5 Mom-Approved Organization Ideas for Kids

Kids’ room, toy storage, lunchtime, oh my! We’re covering it all.

Getting kid clutter under control can feel like a never-ending battle, but it’s easier to do if you have a plan.

Whether you’re starting fresh for a new year, a new season, or just need to press pause for a refresh, it’s never too early (or too late) to start organizing kids’ stuff.

Put your plan into action with these five mom-approved organization ideas for taming the kids’ clutter— and help kids practice good “helper habits.”

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Give everything a place and get specific if you need to. Plastic bins with tidy labels are a classic for a reason but consider less conventional toy storage ideas like organizing Lego® manuals in a durable binder.

1) Take the guesswork out of organizing: give everything its own place

“A place for everything and everything in its place” is a classic organization mantra for a reason. Clearly labeled storage bins make it easier for kids to practice helping.

When kids are putting away things in labeled bins, they don’t have to figure out where items go each time. Which gives you a break from an endless refrain of “mom, where does this go?”

Here are some more benefits of organizing with labeled bins:

  • Toys are “out of sight, out of mind” which removes distractions during distance learning hours or quiet time
  • Storing extra toys “out of sight, out of mind” helps kids fully enjoy their toys one at a time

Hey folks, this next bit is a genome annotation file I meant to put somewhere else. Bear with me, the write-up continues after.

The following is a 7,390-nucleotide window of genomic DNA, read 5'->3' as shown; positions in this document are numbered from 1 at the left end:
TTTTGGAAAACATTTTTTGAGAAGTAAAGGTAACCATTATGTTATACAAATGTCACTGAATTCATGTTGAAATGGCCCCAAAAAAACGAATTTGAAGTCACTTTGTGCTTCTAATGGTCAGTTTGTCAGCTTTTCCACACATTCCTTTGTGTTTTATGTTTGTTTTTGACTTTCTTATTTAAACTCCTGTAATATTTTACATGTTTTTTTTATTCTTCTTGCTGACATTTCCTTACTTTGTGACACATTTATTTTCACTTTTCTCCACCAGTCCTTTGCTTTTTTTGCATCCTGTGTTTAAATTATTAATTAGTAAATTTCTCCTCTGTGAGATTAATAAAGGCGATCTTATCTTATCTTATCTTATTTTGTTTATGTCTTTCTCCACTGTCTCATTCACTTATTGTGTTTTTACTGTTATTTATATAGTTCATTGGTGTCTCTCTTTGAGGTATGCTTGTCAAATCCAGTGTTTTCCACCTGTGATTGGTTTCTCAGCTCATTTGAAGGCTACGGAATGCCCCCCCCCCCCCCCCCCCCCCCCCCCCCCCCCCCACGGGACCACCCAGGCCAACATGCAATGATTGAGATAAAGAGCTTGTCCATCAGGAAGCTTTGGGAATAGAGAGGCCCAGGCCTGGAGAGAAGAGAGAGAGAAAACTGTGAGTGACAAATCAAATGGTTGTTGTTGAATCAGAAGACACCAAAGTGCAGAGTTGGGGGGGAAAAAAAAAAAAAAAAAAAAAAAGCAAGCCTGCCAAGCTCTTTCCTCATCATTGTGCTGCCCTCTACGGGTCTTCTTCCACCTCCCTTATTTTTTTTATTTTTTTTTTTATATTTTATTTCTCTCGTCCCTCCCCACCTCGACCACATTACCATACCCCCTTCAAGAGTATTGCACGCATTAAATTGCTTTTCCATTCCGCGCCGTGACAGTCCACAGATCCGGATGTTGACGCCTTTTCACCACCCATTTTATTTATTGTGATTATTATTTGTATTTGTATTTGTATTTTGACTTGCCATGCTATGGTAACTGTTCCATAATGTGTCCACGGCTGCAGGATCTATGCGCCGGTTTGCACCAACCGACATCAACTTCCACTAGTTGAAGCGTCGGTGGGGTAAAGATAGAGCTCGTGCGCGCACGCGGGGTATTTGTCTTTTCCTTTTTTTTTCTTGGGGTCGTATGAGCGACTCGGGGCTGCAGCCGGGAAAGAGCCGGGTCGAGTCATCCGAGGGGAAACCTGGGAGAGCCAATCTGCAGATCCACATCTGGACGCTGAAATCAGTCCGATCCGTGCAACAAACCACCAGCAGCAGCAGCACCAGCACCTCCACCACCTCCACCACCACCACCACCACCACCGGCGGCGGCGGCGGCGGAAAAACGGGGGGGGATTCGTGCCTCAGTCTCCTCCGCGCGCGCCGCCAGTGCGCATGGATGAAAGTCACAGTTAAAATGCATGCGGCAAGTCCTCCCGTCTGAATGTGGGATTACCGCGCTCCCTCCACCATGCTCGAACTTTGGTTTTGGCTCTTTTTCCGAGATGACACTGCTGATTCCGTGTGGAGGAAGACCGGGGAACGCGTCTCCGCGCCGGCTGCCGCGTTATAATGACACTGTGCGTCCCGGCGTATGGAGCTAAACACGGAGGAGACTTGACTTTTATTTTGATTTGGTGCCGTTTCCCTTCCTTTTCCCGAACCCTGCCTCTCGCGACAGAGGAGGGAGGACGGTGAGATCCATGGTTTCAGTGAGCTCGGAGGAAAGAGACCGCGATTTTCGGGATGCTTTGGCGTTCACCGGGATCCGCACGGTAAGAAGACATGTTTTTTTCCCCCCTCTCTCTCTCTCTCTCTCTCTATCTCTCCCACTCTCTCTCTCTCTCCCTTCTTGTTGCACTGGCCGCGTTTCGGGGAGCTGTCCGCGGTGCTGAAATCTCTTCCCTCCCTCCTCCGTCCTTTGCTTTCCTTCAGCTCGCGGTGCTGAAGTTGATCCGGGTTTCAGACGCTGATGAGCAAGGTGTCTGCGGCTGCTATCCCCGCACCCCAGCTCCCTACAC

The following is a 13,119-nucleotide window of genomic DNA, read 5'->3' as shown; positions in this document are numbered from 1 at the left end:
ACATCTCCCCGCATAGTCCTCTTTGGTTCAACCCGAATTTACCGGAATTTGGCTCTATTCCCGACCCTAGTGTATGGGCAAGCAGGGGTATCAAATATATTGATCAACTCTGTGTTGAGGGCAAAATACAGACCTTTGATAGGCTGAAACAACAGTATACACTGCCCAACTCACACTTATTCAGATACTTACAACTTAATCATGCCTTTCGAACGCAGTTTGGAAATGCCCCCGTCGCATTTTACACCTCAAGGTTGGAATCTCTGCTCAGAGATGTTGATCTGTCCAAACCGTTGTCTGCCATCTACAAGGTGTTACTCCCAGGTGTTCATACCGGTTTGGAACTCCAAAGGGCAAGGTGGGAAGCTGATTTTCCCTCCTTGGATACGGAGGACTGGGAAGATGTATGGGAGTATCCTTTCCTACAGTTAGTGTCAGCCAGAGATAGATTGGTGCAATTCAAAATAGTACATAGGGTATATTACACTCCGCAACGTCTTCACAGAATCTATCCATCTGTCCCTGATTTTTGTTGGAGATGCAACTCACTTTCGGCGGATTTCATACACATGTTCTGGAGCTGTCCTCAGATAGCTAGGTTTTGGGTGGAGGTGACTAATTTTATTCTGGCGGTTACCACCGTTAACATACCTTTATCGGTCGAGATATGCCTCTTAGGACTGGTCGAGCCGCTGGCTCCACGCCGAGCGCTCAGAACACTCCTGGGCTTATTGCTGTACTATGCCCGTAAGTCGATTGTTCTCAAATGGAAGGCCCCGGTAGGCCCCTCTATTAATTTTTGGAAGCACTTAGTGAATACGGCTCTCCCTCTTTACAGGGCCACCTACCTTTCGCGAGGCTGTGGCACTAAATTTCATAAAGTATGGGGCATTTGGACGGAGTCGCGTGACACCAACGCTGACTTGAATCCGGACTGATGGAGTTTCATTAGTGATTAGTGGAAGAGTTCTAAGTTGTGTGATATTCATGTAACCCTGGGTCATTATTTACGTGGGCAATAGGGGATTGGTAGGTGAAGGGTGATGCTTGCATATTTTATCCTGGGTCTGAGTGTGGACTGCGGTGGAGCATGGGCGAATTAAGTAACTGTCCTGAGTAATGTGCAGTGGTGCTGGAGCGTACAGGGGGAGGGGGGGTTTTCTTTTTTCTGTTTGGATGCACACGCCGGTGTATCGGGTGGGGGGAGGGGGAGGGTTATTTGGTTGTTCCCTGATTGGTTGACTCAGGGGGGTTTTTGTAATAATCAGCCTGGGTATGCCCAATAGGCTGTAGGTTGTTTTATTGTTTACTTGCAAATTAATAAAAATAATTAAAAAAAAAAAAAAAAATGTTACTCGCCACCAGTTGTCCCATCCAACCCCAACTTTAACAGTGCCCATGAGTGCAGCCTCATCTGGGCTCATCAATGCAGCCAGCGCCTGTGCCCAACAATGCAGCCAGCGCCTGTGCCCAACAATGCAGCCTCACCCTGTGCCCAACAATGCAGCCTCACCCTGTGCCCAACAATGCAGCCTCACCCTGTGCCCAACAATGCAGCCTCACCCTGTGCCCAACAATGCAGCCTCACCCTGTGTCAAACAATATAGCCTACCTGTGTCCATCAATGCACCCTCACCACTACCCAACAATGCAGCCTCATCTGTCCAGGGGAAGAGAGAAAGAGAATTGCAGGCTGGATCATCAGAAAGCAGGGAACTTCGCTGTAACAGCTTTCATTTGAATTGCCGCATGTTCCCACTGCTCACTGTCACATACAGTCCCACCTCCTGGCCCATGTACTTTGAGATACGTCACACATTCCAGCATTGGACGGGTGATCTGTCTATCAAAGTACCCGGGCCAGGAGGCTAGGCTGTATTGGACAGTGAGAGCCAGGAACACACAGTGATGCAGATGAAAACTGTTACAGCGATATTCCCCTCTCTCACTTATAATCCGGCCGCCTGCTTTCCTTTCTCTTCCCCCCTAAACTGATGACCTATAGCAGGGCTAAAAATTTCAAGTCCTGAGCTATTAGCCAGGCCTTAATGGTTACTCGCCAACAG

• Limited space makes it easier to stick to the “one in, one out” rule
  • When there’s no space in the bins, you know it’s time to purge

2) Must-do organization idea for toys: get really specific if you need to

Most times you can get away with organizing toys by broad categories like “dolls & stuffed animals,” “board games” etc. However, there are some toys parents know are just beasts to organize.

For example, Lego® and other building block toys or model kits of any kind.

Sometimes your kids also have a very specific interest or hobby that might need to be broken down into several containers. For example, a budding artist might have a bin just for painting supplies and one just for coloring supplies.

Don’t feel pressured to cram everything into big storage containers. Getting specific will make it easier for kids to find what they need and put stuff back where it belongs.

Do get creative and think outside of the storage bin. Try a binder to keep track of Lego® instruction manuals or use file folders to organize coloring books.

Organize toys in the family room using printable basket tags that are easy to switch out as kids outgrow certain toys. Create fun magnetic chore charts on the fridge or in their rooms with printable magnetic cards.

3) Help littles learn to organize and clean up after themselves

Teaching good habits early can set your kids up for being organized their whole life. Instead of a catch-all toy bin in the family room, try designated baskets for different types of toys.

Not only does it help clear up kid clutter, but sorting and classifying is actually good for cognitive development.

Using pictures to designate the baskets makes it easy for preschoolers to practice being good helpers by matching the toy with the right basket.

As a bonus, picture tags on toy baskets are like a practical, everyday flashcard for little kids learning to read.

Pro Tip: Picture-tagged baskets are great for the closet too. Especially for items that aren’t hung up like socks, underwear, and accessories.

Another way to help teach kids to be good helpers is to help them take ownership of their space. Give them tools and time to practice keeping their own stuff in order and keeping their own space clean.